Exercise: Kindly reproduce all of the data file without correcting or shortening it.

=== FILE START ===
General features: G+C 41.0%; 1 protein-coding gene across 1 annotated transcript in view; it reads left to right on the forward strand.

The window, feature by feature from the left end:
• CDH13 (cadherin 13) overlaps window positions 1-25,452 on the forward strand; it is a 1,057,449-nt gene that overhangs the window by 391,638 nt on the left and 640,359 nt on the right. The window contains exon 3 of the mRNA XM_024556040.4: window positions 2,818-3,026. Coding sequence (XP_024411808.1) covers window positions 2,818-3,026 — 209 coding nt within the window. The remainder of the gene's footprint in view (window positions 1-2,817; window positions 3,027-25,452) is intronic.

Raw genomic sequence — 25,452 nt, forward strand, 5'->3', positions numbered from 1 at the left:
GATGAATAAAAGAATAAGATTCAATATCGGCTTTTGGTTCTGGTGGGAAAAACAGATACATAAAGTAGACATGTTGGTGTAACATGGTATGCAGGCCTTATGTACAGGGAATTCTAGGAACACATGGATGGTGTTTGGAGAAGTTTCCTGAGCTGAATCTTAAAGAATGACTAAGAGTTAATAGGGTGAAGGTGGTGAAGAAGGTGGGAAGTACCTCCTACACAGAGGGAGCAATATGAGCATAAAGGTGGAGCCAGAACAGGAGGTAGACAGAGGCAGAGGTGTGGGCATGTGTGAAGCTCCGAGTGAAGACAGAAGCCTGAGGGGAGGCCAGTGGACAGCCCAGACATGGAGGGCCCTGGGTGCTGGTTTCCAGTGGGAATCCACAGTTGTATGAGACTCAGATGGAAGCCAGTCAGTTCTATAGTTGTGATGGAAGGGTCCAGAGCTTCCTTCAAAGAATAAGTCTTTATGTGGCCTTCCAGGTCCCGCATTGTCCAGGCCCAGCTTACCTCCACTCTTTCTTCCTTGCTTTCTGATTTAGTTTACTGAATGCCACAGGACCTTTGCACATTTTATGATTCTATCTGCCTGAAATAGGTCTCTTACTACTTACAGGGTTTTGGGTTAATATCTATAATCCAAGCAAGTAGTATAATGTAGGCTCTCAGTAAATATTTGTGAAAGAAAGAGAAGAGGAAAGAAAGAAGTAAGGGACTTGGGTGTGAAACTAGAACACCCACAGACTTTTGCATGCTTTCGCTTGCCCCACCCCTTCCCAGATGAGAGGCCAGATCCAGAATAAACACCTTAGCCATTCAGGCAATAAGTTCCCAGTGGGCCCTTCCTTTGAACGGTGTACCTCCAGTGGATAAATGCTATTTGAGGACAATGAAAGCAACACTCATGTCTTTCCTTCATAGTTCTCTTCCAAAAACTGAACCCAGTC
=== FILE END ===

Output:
General features: G+C 41.0%; 1 protein-coding gene across 1 annotated transcript in view; it reads left to right on the forward strand.

The window, feature by feature from the left end:
• CDH13 (cadherin 13) overlaps window positions 1-25,452 on the forward strand; it is a 1,057,449-nt gene that overhangs the window by 391,638 nt on the left and 640,359 nt on the right. The window contains exon 3 of the mRNA XM_024556040.4: window positions 2,818-3,026. Coding sequence (XP_024411808.1) covers window positions 2,818-3,026 — 209 coding nt within the window. The remainder of the gene's footprint in view (window positions 1-2,817; window positions 3,027-25,452) is intronic.

Raw genomic sequence — 25,452 nt, forward strand, 5'->3', positions numbered from 1 at the left:
GATGAATAAAAGAATAAGATTCAATATCGGCTTTTGGTTCTGGTGGGAAAAACAGATACATAAAGTAGACATGTTGGTGTAACATGGTATGCAGGCCTTATGTACAGGGAATTCTAGGAACACATGGATGGTGTTTGGAGAAGTTTCCTGAGCTGAATCTTAAAGAATGACTAAGAGTTAATAGGGTGAAGGTGGTGAAGAAGGTGGGAAGTACCTCCTACACAGAGGGAGCAATATGAGCATAAAGGTGGAGCCAGAACAGGAGGTAGACAGAGGCAGAGGTGTGGGCATGTGTGAAGCTCCGAGTGAAGACAGAAGCCTGAGGGGAGGCCAGTGGACAGCCCAGACATGGAGGGCCCTGGGTGCTGGTTTCCAGTGGGAATCCACAGTTGTATGAGACTCAGATGGAAGCCAGTCAGTTCTATAGTTGTGATGGAAGGGTCCAGAGCTTCCTTCAAAGAATAAGTCTTTATGTGGCCTTCCAGGTCCCGCATTGTCCAGGCCCAGCTTACCTCCACTCTTTCTTCCTTGCTTTCTGATTTAGTTTACTGAATGCCACAGGACCTTTGCACATTTTATGATTCTATCTGCCTGAAATAGGTCTCTTACTACTTACAGGGTTTTGGGTTAATATCTATAATCCAAGCAAGTAGTATAATGTAGGCTCTCAGTAAATATTTGTGAAAGAAAGAGAAGAGGAAAGAAAGAAGTAAGGGACTTGGGTGTGAAACTAGAACACCCACAGACTTTTGCATGCTTTCGCTTGCCCCACCCCTTCCCAGATGAGAGGCCAGATCCAGAATAAACACCTTAGCCATTCAGGCAATAAGTTCCCAGTGGGCCCTTCCTTTGAACGGTGTACCTCCAGTGGATAAATGCTATTTGAGGACAATGAAAGCAACACTCATGTCTTTCCTTCATAGTTCTCTTCCAAAAACTGAACCCAGTC